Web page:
woman with sensitive teeth

Experiencing pain in your gums or teeth can be alarming, especially if the pain comes on suddenly. There are several reasons a tooth might be causing you pain or discomfort, and the pain can range from mild to severe. In most cases, toothache pain is an indication that there is something wrong with the gums or teeth. Whatever the cause may be, you should never ignore a toothache. If the pain is caused by tooth decay, it almost certainly will get worse if untreated. If the pain is caused by infection, you will likely need antibiotics. If an infection is present, leaving it untreated can be very dangerous as the infection can spread throughout your body. Toothaches are not usually very serious, but can sometimes be a sign of a serious medical condition that might require medical attention immediately.  

What does Toothache pain feel like? 

Toothache pain can be different for everyone, depending on the cause, location of damaged/infection tooth, how long the pain/tooth has been left untreated etc.  

Depending on these and other factors you may experience: 

  • Sharp pain in your tooth when you bite down or touch your tooth 
  • Aching or tenderness in or around the affected teeth  
  • Swelling around the tooth 
  • Throbbing pain in or around your tooth 
  • Fever
  • Painful sensitivity in response to cold or hot foods and drinks  
  • Burning or shock-like pain can occur, but is not common 

What Can Cause a Toothache? 

The most common cause of a toothache is tooth decay. If damaged or decaying teeth are left untreated, an abscess or infection can form. The abscess can form in your gums near the affected tooth or inside the pulp within your tooth. If you think you have a dental abscess you should see your dentist right away. In very rare instances, the infection could spread to the brain, which can be a life threatening condition. An impacted tooth can also be the cause of a toothache. An impacted tooth occurs when a tooth (usually a molar or wisdom tooth) becomes stuck in your bone or gum tissue. When it becomes stuck, it cannot grow in or erupt. This can cause pressure and pain in the affected tooth. In most cases the impacted tooth must be removed.  

In some cases, tooth pain is a source of ‘referred pain’ which means the pain is being caused by an issue in a different part of the body. The most common instance of this is a condition called sinusitis. Sinusitis occurs when the sinuses become inflamed because of an infection in your sinus cavity. This infection could be viral, bacterial or fungal. Sinusitis can cause pain in your upper teeth because the roots of those teeth are in close proximity to your sinuses.  

There are some less common conditions that may cause referred toothache pain such as heart disease or lung cancer. In some rare instances, toothache can be an early sign of heart attack. Toothaches can be caused by heart or lung disease because of the location of the vagus nerve. This particular nerve runs from the brain to several different organs throughout the body; including the lungs and heart. The vagus nerve also passes through your jaw. There are also some rare and painful neurological conditions that can cause the nerves in the face, teeth and skull to become inflamed or irritated. When this occurs, the pain can feel like it is originating in your teeth.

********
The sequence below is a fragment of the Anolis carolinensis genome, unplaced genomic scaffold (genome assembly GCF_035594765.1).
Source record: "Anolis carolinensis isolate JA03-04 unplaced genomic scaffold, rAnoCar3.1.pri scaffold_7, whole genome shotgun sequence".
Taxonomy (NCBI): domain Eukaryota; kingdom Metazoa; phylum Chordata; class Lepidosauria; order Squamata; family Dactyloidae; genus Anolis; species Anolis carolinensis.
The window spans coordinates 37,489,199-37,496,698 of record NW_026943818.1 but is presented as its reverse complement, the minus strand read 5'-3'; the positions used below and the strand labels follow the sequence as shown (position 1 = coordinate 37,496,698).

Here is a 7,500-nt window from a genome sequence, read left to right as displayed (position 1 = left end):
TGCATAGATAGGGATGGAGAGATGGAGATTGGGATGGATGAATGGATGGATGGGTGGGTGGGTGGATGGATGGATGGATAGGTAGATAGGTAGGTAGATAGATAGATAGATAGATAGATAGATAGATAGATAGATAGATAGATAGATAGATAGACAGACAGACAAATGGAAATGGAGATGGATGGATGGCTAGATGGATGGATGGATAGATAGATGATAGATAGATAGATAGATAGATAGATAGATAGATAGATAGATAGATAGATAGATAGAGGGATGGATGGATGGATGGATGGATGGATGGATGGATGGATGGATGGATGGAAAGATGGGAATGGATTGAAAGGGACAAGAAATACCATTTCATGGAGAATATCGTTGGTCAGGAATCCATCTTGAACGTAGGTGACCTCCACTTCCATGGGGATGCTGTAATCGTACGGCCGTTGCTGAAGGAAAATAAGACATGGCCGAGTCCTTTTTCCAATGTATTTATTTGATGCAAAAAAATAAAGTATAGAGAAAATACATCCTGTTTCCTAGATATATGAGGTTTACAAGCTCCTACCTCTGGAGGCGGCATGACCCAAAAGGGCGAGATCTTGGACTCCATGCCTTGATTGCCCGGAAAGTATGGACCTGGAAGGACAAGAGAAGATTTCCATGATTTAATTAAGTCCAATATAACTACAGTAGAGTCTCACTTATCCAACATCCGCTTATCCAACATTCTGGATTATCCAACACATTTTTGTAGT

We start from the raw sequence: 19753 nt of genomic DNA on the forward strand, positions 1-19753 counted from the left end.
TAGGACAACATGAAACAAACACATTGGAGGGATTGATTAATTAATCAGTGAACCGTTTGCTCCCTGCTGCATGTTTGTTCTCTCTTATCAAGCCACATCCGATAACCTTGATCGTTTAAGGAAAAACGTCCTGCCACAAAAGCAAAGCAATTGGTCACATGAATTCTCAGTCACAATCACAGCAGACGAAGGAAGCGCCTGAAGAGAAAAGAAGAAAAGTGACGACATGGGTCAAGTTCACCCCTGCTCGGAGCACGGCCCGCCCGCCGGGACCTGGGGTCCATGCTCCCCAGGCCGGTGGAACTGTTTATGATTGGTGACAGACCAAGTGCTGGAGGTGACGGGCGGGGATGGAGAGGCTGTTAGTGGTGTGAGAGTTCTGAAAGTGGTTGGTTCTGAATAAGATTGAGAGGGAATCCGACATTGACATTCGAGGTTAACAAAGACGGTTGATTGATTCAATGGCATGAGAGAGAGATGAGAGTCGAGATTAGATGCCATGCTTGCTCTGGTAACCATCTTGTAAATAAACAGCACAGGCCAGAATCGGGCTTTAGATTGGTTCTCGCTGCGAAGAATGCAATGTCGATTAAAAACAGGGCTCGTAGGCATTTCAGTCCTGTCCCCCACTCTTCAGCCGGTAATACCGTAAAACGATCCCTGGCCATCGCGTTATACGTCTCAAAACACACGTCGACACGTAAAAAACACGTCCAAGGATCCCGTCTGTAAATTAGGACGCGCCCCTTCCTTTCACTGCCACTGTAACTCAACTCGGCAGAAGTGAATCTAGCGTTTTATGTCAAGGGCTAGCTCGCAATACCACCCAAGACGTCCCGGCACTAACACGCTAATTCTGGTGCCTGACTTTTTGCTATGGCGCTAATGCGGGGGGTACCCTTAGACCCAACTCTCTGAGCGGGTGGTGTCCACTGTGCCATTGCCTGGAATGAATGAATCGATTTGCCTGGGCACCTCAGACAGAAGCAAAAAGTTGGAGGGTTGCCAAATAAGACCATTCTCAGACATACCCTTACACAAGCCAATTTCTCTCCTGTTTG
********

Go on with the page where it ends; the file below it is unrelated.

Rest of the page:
How are Toothaches Treated? 

If you are experiencing a toothache, it is important to seek treatment from your dentist. Home treatment (such as over the counter painkillers or mouth rinses) can help to provide temporary relief until you are able to see your dentist.  

When you do get to see your dentist, they will likely begin with a physical exam of your mouth and x-rays, especially of the affected tooth. They may also provide you with painkillers or antibiotics if an infection is present.  

If the pain is the result of tooth decay, the affected tooth will be cleaned with a drill to remove the decay and then filled with the appropriate dental materials. If the pain is the result of an impacted tooth, the tooth will likely need to be surgically removed.  

If your dentist is unable to find the source or cause of the pain, they may refer you to a doctor to rule out other medical conditions.  

If the cause is sinusitis, your doctor may suggest treatment with decongestant medications or antibiotics.  

When is a Toothache an Emergency? 

If you experience any of the following symptoms (as well as a toothache) you should seek emergency treatment immediately:  

  • Lightheadedness, chest pain, shortness of breath, or other possible signs of a heart attack 
  • Swelling in your face or jaw, which could be a sign that an infection in spreading 
  • Pus or blood on or near the affected tooth 
  • A cough that doesn’t go away, wheezing or coughing up blood  
  • Trouble swallowing or breathing which can be signs of lung cancer 

How Can Toothaches be Prevented? 

The best thing anyone can do to prevent toothaches from developing is to consistently practice excellent dental hygiene. This includes brushing twice daily for at least two minutes at a time, flossing daily, and seeing your dentist regularly for checkups and cleanings. It is also important to keep your heart and lungs healthy. Most importantly this means not smoking, eating a healthy diet that is high in fibre and being active for at least 30 minutes each day.   

At Stonegate Dental we are fully committed to helping you achieve and maintain the healthiest and most beautiful smile possible. If you are experiencing toothache pain or want to talk to our staff about the treatments and services we offer, call our Guelph Dentist Office today! We look forward to talking with you and are proud to ensure all your Dental needs are met.  

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